Accepted Paper:

The Challenging Measurement of Gender Equality in the Academia  

Author:

Anne-Sophie Godfroy (Université Paris Sorbonne )

Paper short abstract:

Based on the experience of the GenderTime EU-funded project, the paper will reflect on the multiple tools tested to monitor and measure gender equality. It will question their relevance and the paradoxical outcome they produce: being at the same time drawn in data and lost in terra incognita.

Paper long abstract:

From the experience gained in the GenderTime project (EU FP7 2013-2016), the paper will present the methodologies tested to monitor, to measure and to assess the outcomes of several gender equality plans (GEPs) developed in several European research institutions.

After an overview of the different strategies experienced, inspired from various fields from quality assurance to statistics and to sociological qualitative research, challenges raised by the implementation of GEP's tools will be discussed, with a focus on data and on relevance for the implementing institutions. Despite lots of positive and self-satisfying assessments, blind and good-willing implementation is not enough.

Regarding the data, we are at the same time drawn in data and lost in terra incognita. If there are lots of available reliable data regarding human ressource management, data on research activity itself is either poor, or not available, or time consuming to analyse due to the lack of common classifications and databases. Surprisingly, connections between gender equality and scientometrics are almost inexistant.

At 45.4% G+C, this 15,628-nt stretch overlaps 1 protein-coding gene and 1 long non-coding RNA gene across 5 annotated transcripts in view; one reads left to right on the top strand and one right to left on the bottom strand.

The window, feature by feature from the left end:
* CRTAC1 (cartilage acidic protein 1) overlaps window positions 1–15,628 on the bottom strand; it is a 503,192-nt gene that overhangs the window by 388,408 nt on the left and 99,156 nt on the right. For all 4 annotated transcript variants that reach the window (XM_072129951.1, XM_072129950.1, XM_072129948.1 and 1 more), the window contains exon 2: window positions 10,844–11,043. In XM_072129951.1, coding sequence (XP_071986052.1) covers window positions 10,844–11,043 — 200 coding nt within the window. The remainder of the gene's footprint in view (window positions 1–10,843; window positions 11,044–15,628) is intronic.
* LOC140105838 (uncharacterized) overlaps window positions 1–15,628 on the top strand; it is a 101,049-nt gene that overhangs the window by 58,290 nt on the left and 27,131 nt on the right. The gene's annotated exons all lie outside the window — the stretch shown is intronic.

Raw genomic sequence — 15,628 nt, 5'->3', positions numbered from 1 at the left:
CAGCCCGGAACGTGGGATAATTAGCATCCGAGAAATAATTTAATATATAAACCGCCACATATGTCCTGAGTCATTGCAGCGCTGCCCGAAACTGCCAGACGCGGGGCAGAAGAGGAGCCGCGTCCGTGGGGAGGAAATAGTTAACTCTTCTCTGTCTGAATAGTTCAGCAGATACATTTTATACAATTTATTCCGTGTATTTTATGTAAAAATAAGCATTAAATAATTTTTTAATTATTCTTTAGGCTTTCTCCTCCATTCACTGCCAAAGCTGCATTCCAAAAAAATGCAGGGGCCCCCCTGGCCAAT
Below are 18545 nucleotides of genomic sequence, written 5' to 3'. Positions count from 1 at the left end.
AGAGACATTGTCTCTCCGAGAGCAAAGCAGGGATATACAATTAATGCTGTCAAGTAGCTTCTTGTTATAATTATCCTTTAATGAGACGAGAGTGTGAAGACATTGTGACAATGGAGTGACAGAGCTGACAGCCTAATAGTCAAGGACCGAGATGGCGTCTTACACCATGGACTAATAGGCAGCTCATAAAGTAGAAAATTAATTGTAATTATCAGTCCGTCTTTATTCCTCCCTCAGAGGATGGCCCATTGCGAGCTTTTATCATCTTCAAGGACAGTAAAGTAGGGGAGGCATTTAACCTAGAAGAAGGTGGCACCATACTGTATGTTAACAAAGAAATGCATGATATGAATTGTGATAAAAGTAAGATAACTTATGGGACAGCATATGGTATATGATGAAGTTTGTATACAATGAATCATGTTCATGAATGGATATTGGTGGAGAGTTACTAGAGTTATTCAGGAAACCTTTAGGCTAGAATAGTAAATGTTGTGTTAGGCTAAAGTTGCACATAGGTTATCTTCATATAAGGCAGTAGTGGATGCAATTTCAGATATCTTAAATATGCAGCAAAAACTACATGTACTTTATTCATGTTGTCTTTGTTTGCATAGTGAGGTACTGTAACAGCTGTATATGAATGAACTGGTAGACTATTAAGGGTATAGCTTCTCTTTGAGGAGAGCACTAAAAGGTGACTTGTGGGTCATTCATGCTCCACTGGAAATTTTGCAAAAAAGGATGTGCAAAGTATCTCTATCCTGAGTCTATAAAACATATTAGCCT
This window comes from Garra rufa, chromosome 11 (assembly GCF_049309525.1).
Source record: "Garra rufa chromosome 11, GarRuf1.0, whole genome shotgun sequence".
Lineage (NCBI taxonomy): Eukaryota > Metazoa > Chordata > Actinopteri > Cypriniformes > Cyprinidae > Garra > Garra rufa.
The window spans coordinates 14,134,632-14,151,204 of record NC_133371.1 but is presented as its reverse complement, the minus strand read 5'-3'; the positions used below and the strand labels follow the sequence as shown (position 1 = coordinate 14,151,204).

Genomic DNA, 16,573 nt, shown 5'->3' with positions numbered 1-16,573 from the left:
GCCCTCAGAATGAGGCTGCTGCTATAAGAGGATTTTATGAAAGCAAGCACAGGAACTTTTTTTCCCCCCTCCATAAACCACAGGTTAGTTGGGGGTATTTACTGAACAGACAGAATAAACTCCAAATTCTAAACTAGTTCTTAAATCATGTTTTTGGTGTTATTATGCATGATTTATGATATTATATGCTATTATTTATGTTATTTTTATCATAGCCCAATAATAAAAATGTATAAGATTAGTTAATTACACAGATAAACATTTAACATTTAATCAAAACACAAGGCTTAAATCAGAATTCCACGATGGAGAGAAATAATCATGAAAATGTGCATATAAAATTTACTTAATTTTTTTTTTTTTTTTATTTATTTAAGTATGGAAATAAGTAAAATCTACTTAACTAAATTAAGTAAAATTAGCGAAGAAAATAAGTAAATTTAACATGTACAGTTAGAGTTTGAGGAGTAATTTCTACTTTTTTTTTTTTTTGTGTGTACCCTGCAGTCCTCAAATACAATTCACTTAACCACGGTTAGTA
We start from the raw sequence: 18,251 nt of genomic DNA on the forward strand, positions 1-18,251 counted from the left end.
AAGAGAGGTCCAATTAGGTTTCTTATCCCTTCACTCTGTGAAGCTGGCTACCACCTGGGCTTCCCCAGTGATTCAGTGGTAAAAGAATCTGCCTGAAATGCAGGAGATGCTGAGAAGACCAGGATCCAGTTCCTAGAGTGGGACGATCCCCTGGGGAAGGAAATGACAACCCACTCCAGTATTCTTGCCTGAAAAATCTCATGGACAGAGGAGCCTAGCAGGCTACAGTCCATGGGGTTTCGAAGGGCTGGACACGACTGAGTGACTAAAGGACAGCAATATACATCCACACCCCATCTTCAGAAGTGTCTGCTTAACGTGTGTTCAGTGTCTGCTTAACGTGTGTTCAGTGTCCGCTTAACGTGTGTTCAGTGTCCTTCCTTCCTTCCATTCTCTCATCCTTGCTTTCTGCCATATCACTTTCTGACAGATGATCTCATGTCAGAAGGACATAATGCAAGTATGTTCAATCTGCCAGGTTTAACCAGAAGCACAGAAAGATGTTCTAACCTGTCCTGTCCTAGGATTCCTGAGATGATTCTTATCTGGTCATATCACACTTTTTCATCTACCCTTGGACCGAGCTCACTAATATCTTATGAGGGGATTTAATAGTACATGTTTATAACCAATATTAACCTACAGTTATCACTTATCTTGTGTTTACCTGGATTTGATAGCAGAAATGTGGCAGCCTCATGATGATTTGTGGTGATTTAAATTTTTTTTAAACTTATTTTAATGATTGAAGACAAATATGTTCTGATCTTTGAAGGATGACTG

In terms of relevance, the GEPs have been implemented with a focus on STEM, because of the underrepresentation of women in those fields. The issues of equality in other disciplines are neglected or unexplored. Moreover, GEPs suppose institutions and researchers are highly motivated by ranking and competition. But this model does not correspond to most institutions and individuals.

As a conclusion, we propose some perspectives for better and more relevant data and alternative models of excellence, leading to alternative measurement of gender equality.

Panel T045
New Collective Practices of Measurement, Monitoring and Evidence